Person-to-person collections is costly. Smartphones allow customers to quickly ignore incoming collections calls. This necessitates multiple calls from contact center employees and becomes increasingly irritating to customers. As well, customers can block future calls, making the process ineffective and inefficient.
- Poor customer satisfaction
Customer dissatisfaction arises when collectors demonstrate a lack of empathy or flexibility in helping resolve their debt. In the case of third-party collections, customers are even more loathe to aggressive collection tactics.
These challenges translate to one big question on the minds of executives: In today’s climate, what is the right response I should take to realize effective collections?
These are the four principles of data collections that shape that response.
- Making good business decisions begins with using accurate data, so it’s important to have current reports, backed by historical data, that are available at a moment’s notice to support the decision-making process and tailor next steps to get the best contact and recovery rates.
- Many organizations are now looking to shift toward a more proactive approach to prevent delinquencies. It’s important to focus on up-front delinquency prevention. Automated roll-rate management calculates the amount of time left until payment due dates and proactively sends reminder emails and SMS with helpful links for customers to pay minimum balances or current due amounts to prevent further delinquencies.
- Organizations need a digital-forward solution—one rooted in analytics and multi-touchpoint data aggregation—to determine the right outreach message, timing, and channel that would best suit each customer and provide them with self-serve customized options while allowing real-time reporting of metrics to learn and course correct.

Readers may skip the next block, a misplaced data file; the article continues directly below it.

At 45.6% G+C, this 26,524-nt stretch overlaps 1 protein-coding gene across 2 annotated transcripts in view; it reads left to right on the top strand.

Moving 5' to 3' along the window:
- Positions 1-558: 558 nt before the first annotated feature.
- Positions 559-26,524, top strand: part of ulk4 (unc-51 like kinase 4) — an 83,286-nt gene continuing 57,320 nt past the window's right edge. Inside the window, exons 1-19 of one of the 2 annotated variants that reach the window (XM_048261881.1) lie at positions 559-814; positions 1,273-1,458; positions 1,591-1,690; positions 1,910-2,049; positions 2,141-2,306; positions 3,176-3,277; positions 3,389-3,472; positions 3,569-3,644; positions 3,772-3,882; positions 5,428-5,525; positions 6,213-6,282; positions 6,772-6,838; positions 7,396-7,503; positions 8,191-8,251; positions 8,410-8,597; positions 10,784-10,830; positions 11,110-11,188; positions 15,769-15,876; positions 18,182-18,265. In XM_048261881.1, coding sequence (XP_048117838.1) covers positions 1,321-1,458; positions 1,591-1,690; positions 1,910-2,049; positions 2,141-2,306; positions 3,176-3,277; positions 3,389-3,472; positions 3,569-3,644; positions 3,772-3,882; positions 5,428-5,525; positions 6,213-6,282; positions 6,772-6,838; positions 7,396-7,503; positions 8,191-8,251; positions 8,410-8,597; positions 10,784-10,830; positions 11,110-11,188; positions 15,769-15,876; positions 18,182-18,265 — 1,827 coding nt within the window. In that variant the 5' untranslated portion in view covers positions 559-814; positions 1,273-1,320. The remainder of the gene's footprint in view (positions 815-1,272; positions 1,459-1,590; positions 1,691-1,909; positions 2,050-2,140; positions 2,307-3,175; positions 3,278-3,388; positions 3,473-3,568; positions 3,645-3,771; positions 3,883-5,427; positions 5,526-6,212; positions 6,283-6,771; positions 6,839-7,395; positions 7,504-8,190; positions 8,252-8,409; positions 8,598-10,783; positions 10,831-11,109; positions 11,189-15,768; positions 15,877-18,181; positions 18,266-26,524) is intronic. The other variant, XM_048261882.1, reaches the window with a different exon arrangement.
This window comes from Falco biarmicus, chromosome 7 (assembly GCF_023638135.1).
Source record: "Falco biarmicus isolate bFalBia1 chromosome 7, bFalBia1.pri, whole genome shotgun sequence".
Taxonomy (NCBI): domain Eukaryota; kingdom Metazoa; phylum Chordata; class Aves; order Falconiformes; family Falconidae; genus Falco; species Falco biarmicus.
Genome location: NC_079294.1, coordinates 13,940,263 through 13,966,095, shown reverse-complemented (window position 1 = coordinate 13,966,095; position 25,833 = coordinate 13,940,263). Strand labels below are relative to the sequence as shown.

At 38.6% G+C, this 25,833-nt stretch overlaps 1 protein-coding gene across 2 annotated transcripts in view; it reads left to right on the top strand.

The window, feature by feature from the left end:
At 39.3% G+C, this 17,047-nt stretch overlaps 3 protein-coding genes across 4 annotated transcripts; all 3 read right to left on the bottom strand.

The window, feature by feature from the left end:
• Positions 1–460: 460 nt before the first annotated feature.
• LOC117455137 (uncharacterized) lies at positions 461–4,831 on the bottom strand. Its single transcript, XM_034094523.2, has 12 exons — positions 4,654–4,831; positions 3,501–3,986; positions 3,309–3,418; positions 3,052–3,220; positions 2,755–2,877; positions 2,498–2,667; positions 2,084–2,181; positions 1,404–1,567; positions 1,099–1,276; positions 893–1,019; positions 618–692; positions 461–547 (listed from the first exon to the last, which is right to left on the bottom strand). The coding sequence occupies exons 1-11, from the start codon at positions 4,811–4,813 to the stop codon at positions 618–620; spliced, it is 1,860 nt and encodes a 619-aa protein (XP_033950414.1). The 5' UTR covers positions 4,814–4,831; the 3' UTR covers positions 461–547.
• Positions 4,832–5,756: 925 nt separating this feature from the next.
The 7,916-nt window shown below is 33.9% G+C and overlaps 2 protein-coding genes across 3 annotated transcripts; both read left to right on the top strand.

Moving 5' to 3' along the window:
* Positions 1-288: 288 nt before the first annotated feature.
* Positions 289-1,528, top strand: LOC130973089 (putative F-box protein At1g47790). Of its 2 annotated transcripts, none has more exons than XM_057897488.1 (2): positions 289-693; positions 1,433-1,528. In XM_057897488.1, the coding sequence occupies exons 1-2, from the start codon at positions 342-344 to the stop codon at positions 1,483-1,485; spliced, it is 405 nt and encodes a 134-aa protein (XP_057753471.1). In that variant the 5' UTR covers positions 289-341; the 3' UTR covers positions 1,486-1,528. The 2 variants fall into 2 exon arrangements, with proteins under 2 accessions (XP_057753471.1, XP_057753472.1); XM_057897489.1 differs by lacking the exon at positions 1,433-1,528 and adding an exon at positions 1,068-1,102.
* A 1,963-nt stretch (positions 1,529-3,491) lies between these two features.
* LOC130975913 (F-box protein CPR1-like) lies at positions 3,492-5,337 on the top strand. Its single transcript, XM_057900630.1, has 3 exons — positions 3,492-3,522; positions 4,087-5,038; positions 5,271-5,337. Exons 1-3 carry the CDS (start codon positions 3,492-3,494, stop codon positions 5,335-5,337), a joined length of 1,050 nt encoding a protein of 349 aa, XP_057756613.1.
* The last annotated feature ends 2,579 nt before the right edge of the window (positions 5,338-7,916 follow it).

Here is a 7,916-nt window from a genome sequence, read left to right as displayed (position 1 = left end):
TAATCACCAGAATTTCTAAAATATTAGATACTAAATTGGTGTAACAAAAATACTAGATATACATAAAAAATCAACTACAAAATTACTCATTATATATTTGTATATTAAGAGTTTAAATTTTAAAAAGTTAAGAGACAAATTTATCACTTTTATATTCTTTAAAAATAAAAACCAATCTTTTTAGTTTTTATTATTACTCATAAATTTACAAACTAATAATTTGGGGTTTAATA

- Business process management done through a third-party is the fastest and easiest way to cost-effectively resolve outstanding debt digitally. Crucial to success is white labelling, as it is known to amp up the effectiveness of contact, response, and ultimately the post-collection customer experience.
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What’s the right digital debt collections approach for your business?
The right response for your organization depends on the industry you are in, your customers’ demographics and behaviours, your existing collection methods, and your business priorities. That said, here are some considerations to get you going.
- Given the fast pace of change, real-time reporting is important to monitor what’s working and what’s not. Do you have a clear view of your collection success metrics and how they move over time?
- Traditional methods of collecting debt may pose a serious threat if not proactively thought through and managed. Digital- forward solutions leverage aggregated data for both adapting to effective strategies and providing customized user solutions. Have you carefully considered all the implications of continuing with legacy collection methods?
- Taking a wait-and-see approach in most cases is a mistake, but especially if that window has closed. Are you actively adjusting to shifting customer expectations, or are you hoping you’ll catch up at a later stage?
One thing is true for all companies with consumer debt on their books. A digital-forward lens puts you in the driver’s seat for building a collections system that works.